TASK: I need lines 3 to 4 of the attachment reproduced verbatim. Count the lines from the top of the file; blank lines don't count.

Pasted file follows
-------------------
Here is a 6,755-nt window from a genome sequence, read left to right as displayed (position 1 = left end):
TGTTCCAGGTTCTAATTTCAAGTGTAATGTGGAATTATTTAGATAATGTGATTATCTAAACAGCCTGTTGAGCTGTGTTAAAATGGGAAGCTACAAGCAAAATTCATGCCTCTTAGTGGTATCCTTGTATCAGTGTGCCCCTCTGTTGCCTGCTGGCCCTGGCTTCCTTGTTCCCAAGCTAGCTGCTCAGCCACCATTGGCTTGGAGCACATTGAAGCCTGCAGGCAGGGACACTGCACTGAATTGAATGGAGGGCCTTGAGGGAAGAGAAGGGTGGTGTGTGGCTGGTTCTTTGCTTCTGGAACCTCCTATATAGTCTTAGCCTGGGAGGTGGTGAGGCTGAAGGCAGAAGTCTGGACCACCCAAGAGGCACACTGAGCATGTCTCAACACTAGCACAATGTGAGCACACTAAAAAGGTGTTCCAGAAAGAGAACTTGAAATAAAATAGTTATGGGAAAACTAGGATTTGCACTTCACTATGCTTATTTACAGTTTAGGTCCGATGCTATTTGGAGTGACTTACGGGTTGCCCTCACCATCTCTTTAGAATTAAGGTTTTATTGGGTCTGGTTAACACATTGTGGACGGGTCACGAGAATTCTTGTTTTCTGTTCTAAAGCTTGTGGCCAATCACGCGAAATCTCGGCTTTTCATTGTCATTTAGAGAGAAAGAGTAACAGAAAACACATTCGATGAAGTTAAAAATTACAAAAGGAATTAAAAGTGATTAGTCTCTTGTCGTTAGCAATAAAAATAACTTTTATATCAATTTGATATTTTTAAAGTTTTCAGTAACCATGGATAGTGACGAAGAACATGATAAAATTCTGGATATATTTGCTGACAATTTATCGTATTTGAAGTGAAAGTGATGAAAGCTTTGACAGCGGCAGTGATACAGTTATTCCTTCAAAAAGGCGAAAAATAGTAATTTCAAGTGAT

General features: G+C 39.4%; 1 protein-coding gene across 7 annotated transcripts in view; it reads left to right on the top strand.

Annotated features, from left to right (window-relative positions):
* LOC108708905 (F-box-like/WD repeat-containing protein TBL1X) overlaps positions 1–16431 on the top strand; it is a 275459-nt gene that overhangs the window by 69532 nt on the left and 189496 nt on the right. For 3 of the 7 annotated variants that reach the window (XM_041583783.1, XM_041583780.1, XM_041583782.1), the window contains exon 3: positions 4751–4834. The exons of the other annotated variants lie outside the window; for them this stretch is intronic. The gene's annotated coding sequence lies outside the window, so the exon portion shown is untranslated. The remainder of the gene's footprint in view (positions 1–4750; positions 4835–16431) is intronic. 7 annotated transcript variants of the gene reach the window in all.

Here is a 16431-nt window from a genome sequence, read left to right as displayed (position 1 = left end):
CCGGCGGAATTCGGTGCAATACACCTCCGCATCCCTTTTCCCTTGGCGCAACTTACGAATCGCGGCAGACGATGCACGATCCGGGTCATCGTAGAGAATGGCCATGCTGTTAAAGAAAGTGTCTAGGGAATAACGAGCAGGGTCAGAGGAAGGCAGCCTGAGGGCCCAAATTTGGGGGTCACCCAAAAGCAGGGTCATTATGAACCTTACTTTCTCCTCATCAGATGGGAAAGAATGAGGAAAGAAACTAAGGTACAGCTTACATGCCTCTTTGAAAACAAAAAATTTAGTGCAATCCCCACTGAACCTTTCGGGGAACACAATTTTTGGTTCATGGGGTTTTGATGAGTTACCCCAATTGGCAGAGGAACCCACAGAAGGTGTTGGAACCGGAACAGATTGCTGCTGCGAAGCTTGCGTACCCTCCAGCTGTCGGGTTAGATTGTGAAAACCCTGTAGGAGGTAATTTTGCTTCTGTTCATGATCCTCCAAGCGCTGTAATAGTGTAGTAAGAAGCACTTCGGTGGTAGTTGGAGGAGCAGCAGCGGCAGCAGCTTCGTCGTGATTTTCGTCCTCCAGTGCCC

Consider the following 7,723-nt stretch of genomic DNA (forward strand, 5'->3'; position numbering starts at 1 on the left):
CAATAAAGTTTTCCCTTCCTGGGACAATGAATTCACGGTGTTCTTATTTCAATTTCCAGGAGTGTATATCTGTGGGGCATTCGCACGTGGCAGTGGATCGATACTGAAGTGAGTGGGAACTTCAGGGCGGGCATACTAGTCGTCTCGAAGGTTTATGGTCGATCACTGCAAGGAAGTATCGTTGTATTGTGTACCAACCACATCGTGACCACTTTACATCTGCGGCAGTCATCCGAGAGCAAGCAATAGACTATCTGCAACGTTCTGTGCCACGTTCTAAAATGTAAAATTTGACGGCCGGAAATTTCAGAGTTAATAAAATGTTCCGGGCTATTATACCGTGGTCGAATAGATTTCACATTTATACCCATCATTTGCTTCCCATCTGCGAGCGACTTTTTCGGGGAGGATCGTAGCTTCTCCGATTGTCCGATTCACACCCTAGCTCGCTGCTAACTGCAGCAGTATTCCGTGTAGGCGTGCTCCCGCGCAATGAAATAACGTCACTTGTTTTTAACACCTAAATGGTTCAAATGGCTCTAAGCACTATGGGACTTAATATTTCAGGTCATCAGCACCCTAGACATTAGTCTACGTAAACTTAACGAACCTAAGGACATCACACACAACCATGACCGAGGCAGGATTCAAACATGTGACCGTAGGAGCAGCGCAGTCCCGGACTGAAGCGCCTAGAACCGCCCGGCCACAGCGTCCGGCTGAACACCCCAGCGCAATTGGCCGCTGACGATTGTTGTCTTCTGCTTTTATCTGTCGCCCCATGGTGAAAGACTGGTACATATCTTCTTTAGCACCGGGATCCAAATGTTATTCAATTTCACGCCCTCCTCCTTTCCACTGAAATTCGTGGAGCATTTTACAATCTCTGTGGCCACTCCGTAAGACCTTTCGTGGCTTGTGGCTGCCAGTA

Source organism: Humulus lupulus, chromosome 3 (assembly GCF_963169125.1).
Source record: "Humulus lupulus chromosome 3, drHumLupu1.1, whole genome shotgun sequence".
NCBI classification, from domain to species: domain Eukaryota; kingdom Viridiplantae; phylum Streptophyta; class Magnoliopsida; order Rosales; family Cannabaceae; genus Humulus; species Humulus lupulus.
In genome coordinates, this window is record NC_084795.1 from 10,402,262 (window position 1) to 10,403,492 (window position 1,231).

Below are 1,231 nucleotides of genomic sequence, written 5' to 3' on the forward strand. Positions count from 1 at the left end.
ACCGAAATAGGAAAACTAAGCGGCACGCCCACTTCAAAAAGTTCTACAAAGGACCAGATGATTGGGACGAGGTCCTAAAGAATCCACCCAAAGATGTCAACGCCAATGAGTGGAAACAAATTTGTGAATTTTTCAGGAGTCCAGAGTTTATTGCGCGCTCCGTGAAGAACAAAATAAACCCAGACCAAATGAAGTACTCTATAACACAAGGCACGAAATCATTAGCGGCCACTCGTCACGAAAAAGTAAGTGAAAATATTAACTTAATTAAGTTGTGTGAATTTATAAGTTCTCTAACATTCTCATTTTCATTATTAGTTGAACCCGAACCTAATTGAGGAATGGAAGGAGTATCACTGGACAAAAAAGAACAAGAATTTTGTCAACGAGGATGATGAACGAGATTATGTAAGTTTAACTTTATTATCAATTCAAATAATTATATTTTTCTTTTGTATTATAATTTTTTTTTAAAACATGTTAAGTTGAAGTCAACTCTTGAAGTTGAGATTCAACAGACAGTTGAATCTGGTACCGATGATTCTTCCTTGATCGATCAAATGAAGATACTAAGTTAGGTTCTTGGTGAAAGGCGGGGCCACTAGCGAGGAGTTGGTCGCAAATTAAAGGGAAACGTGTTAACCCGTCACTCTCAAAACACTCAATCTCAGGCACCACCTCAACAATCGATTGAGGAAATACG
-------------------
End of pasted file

General features: G+C 39.4%; 1 protein-coding gene across 7 annotated transcripts in view; it reads left to right on the top strand.

Annotated features, from left to right (window-relative positions):